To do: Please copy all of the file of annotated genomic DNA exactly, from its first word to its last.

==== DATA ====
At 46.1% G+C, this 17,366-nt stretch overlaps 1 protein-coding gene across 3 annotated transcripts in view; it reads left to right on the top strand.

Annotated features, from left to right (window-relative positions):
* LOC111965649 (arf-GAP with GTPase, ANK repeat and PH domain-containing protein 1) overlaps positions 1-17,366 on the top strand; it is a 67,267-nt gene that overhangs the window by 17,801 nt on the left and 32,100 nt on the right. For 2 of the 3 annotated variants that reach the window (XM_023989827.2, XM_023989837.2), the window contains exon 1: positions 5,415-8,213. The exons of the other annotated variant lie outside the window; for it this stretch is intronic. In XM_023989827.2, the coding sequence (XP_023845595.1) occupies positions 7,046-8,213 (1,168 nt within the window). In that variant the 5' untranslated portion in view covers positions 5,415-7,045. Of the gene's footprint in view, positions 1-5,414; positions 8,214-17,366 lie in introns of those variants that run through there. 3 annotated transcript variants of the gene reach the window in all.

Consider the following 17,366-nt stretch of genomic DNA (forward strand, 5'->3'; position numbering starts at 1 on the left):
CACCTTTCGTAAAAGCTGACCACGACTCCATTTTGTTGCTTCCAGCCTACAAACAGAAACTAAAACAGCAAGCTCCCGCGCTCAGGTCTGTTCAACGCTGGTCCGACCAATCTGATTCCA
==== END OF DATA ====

At 46.1% G+C, this 17,366-nt stretch overlaps 1 protein-coding gene across 3 annotated transcripts in view; it reads left to right on the top strand.

Annotated features, from left to right (window-relative positions):
* LOC111965649 (arf-GAP with GTPase, ANK repeat and PH domain-containing protein 1) overlaps positions 1-17,366 on the top strand; it is a 67,267-nt gene that overhangs the window by 17,801 nt on the left and 32,100 nt on the right. For 2 of the 3 annotated variants that reach the window (XM_023989827.2, XM_023989837.2), the window contains exon 1: positions 5,415-8,213. The exons of the other annotated variant lie outside the window; for it this stretch is intronic. In XM_023989827.2, the coding sequence (XP_023845595.1) occupies positions 7,046-8,213 (1,168 nt within the window). In that variant the 5' untranslated portion in view covers positions 5,415-7,045. Of the gene's footprint in view, positions 1-5,414; positions 8,214-17,366 lie in introns of those variants that run through there. 3 annotated transcript variants of the gene reach the window in all.

Consider the following 17,366-nt stretch of genomic DNA (forward strand, 5'->3'; position numbering starts at 1 on the left):
CACCTTTCGTAAAAGCTGACCACGACTCCATTTTGTTGCTTCCAGCCTACAAACAGAAACTAAAACAGCAAGCTCCCGCGCTCAGGTCTGTTCAACGCTGGTCCGACCAATCTGATTCCA